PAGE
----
When coding half asleep I find myself compelled to input a value wherever I see a ':' and I can see myself typing something really really silly

var myIndex: "Int"
myIndex = 0
_______________________________________________
swift-evolution mailing list
swift-evolution@swift.org
https://lists.swift.org/mailman/listinfo/swift-evolution


(Jessy) #4

However the current syntax, whilst inconsistent, is OK and therefore not worth changing.

Subscripts use arrows, despite them allowing setters. Properties use a colon instead of arrow. That at least needs to be standardized.

Personally, I see no need for the arrow we have today. It’s not even a real arrow character and so looks antiquated.

https://forums.developer.apple.com/thread/16592


(Adrian Kashivskyy) #5

Howard, there is an ongoing discussion about using equal sign instead of a colon in dictionary literals.

Anyway, I'm -1 on all of this. Colons explicitly and successfully separate name from its type. What happens if you type

let String String

in your scenario? How can one distinguish what's what?

Besides, Oliver and Howard, your only argument is that "you find it odd". To convince me (and many others, I presume), you'd need to provide a stronger argument.

Pozdrawiam – Regards,
Adrian Kashivskyy

···

Wiadomość napisana przez Howard Lovatt via swift-evolution <swift-evolution@swift.org> w dniu 10.02.2016, o godz. 01:28:

I also find it odd that -> is used for return types instead of a :. My favourite would be for = to be used for assigning to argument labels, initialization of lets, and dictionary entries, : used for types, and -> used for assignment to vars. IE:
Defining: `func max(x1 x1: Int, x2: Int = 0): Int` instead of `func max(x1 x1: Int, x2: Int = 0) -> Int`
Using: `let positive = max(x1 = -5)` instead of `let positive = max(x1: -5)`
Assigning: `var 0 -> x; 1 +-> x` instead of `var x = 0; x += 1`
Entries: `let dict = ["A" = 1, "B" = 2]` instead of `let dict = ["A" : 1, "B" : 2]`
However the current syntax, whilst inconsistent, is OK and therefore not worth changing.

  -- Howard.

On 10 February 2016 at 09:45, Oliver M via swift-evolution <swift-evolution@swift.org <mailto:swift-evolution@swift.org>> wrote:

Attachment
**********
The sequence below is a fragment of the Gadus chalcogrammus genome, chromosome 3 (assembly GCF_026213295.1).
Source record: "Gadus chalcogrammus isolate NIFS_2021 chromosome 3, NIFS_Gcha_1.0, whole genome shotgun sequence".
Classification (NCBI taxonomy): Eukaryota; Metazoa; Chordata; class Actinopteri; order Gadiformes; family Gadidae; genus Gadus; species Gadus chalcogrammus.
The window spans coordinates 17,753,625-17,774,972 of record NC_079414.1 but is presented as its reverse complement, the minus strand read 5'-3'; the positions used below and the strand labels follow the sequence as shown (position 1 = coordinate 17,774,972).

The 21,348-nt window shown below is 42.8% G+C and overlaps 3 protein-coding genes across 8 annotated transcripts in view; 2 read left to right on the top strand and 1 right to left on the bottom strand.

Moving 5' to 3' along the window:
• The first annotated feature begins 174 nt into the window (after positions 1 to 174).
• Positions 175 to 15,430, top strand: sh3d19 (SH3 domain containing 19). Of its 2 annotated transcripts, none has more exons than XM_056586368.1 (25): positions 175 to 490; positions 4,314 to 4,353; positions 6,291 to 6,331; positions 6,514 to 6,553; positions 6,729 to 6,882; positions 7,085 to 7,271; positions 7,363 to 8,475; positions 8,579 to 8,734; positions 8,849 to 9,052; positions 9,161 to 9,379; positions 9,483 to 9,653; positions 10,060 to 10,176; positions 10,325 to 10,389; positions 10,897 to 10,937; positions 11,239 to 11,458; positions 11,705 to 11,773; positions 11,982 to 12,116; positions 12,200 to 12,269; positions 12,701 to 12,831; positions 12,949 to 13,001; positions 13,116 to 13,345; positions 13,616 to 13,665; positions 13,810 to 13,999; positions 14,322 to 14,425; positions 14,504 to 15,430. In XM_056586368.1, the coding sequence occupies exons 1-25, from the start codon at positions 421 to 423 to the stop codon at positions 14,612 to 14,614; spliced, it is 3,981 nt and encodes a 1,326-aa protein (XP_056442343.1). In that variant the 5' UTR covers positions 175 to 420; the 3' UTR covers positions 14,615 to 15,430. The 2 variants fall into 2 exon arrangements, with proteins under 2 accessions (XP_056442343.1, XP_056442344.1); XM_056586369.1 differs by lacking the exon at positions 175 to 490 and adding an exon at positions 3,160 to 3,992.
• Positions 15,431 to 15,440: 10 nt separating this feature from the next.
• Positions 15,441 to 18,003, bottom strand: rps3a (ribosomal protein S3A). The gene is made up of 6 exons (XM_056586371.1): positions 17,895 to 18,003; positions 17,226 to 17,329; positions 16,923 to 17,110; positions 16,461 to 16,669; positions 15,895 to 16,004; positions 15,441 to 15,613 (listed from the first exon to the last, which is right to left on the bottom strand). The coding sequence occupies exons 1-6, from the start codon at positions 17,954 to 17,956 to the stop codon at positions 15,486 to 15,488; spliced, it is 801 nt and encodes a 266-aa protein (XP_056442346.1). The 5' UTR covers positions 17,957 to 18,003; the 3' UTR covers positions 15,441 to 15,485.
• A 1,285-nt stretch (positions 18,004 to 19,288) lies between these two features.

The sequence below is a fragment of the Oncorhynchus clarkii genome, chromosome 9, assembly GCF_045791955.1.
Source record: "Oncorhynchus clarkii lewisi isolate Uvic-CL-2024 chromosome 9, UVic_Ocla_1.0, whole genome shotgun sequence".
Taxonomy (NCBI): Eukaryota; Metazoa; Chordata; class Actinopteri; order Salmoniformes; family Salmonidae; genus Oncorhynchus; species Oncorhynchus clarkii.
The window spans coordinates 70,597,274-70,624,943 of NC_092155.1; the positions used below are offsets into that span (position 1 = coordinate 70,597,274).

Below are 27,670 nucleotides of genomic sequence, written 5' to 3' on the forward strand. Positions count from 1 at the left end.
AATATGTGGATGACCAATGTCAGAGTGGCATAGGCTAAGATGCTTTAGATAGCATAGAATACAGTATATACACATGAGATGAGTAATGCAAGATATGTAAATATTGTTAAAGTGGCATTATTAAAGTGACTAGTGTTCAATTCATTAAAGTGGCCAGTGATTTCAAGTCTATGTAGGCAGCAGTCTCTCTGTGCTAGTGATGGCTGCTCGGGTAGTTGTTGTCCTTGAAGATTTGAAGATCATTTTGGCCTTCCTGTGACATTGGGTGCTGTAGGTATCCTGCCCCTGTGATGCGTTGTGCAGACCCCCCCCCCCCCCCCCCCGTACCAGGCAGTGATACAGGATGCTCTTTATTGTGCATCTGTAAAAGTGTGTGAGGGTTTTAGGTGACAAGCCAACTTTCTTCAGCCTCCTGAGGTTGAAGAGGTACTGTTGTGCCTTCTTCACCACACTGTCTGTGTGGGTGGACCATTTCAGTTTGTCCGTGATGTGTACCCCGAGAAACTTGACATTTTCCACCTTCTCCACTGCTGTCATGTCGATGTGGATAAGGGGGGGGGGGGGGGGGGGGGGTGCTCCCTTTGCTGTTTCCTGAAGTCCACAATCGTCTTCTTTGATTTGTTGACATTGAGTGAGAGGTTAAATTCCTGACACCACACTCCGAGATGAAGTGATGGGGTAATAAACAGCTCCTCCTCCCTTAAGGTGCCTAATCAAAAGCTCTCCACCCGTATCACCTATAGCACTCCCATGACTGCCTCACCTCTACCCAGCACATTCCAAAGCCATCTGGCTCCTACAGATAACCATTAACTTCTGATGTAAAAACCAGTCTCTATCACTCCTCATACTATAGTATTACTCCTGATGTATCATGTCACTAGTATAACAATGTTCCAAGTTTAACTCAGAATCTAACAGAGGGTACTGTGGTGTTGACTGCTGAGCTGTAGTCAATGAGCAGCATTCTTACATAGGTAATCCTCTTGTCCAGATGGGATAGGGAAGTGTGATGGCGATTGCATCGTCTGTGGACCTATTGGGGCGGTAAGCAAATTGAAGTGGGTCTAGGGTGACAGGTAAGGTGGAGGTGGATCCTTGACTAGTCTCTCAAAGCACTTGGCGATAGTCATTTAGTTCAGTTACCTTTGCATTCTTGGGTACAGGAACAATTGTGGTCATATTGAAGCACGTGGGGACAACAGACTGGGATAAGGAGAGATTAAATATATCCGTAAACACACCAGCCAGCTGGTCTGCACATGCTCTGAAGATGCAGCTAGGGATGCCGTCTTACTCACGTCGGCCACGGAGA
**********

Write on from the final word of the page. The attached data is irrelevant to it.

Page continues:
A brief observation regarding variable type declarations

I find the colon in variable type declarations a little odd.
Consider the following:

var welcomeMessage: String

wouldn't this be cleaner simply written as

var welcomeMessage String

the documentation says to read the colon ':' as "of type" in such situations

but does the type "String" itself not imply 'of type String'

Consider the colon in a function declaration:

func sayHello(personName: String) {}

I would read the portion within the brackets as:
parameter named personName takes value of type String (because you input values when calling functions)
with the colon reading 'takes value' and "String" again reading 'of type String'

I find the colon ':' strongly associated with function input values, and with associations [key:value pairs etc]
but variables…you don't input anything and they are not inherently associations.

When coding half asleep I find myself compelled to input a value wherever I see a ':' and I can see myself typing something really really silly

var myIndex: "Int"
myIndex = 0

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swift-evolution@swift.org <mailto:swift-evolution@swift.org>
https://lists.swift.org/mailman/listinfo/swift-evolution

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(Jean-Denis Muys) #6

I read the colon a bit like “corresponds to”, which (with some stretch) fits how it is used.

Defining: `func max(x1 x1: Int, x2: Int = 0): Int` instead of `func max(x1 x1: Int, x2: Int = 0) -> Int`

I prefer the arrow, that really suggests something is returned, to be handled later. I would prefer a real arrow though, in these Unicode times, rather than “dash”-“greater than” (which could be accepted as a digraph maybe)

Using: `let positive = max(x1 = -5)` instead of `let positive = max(x1: -5)`

Here, “=“ meaning assignment works very well, better than the colon probably

Assigning: `var 0 -> x; 1 +-> x` instead of `var x = 0; x += 1`

This is totally wrong to me. It is at complete odd with “let a = 5”. Assignment is written with receiver on the left, in Swift as in the vast majority of languages. Reversing that is gratuitous and very difficult to read. The second case, with the strange “stopped arrow” +-> which looks very much like |-> i even worse.

Entries: `let dict = ["A" = 1, "B" = 2]` instead of `let dict = ["A" : 1, "B" : 2]`

So you mean you assign the integer 2 to the string “A”? Let me die in horror.

Standard math notation uses the equal sign for both assignment and comparison (it can also be argued that in maths, there is no assignment, only comparison, and the phrase “let x=3” actually means “let’s consider the case where x=3”).